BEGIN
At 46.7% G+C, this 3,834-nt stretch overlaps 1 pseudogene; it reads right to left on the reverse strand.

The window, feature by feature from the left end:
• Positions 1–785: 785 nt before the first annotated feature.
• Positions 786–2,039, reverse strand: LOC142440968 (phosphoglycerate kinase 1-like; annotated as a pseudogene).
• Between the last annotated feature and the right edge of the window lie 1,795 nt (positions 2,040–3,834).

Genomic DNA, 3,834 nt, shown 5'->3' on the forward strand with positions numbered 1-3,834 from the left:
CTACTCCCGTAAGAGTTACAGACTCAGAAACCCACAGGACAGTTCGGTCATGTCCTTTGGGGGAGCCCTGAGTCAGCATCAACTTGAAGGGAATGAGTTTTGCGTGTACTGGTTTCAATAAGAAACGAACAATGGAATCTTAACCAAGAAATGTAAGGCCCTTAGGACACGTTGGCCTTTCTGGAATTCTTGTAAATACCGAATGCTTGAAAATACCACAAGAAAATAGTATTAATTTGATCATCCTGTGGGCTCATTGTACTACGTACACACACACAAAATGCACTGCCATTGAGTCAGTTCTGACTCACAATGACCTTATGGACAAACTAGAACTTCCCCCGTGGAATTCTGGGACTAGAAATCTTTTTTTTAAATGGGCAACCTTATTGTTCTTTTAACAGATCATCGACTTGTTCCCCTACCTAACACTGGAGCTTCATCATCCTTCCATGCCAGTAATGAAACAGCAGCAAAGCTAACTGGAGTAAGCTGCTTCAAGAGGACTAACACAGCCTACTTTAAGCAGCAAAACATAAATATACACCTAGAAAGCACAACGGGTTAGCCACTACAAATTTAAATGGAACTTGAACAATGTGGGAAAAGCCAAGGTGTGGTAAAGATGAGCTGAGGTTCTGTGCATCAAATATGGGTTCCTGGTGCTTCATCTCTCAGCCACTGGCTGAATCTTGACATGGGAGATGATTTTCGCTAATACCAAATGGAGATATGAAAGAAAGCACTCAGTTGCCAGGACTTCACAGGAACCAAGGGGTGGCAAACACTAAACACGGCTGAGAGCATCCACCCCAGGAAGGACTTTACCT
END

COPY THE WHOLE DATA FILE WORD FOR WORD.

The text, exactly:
At 46.7% G+C, this 3,834-nt stretch overlaps 1 pseudogene; it reads right to left on the reverse strand.

The window, feature by feature from the left end:
• Positions 1–785: 785 nt before the first annotated feature.
• Positions 786–2,039, reverse strand: LOC142440968 (phosphoglycerate kinase 1-like; annotated as a pseudogene).
• Between the last annotated feature and the right edge of the window lie 1,795 nt (positions 2,040–3,834).

Genomic DNA, 3,834 nt, shown 5'->3' on the forward strand with positions numbered 1-3,834 from the left:
CTACTCCCGTAAGAGTTACAGACTCAGAAACCCACAGGACAGTTCGGTCATGTCCTTTGGGGGAGCCCTGAGTCAGCATCAACTTGAAGGGAATGAGTTTTGCGTGTACTGGTTTCAATAAGAAACGAACAATGGAATCTTAACCAAGAAATGTAAGGCCCTTAGGACACGTTGGCCTTTCTGGAATTCTTGTAAATACCGAATGCTTGAAAATACCACAAGAAAATAGTATTAATTTGATCATCCTGTGGGCTCATTGTACTACGTACACACACACAAAATGCACTGCCATTGAGTCAGTTCTGACTCACAATGACCTTATGGACAAACTAGAACTTCCCCCGTGGAATTCTGGGACTAGAAATCTTTTTTTTAAATGGGCAACCTTATTGTTCTTTTAACAGATCATCGACTTGTTCCCCTACCTAACACTGGAGCTTCATCATCCTTCCATGCCAGTAATGAAACAGCAGCAAAGCTAACTGGAGTAAGCTGCTTCAAGAGGACTAACACAGCCTACTTTAAGCAGCAAAACATAAATATACACCTAGAAAGCACAACGGGTTAGCCACTACAAATTTAAATGGAACTTGAACAATGTGGGAAAAGCCAAGGTGTGGTAAAGATGAGCTGAGGTTCTGTGCATCAAATATGGGTTCCTGGTGCTTCATCTCTCAGCCACTGGCTGAATCTTGACATGGGAGATGATTTTCGCTAATACCAAATGGAGATATGAAAGAAAGCACTCAGTTGCCAGGACTTCACAGGAACCAAGGGGTGGCAAACACTAAACACGGCTGAGAGCATCCACCCCAGGAAGGACTTTACCT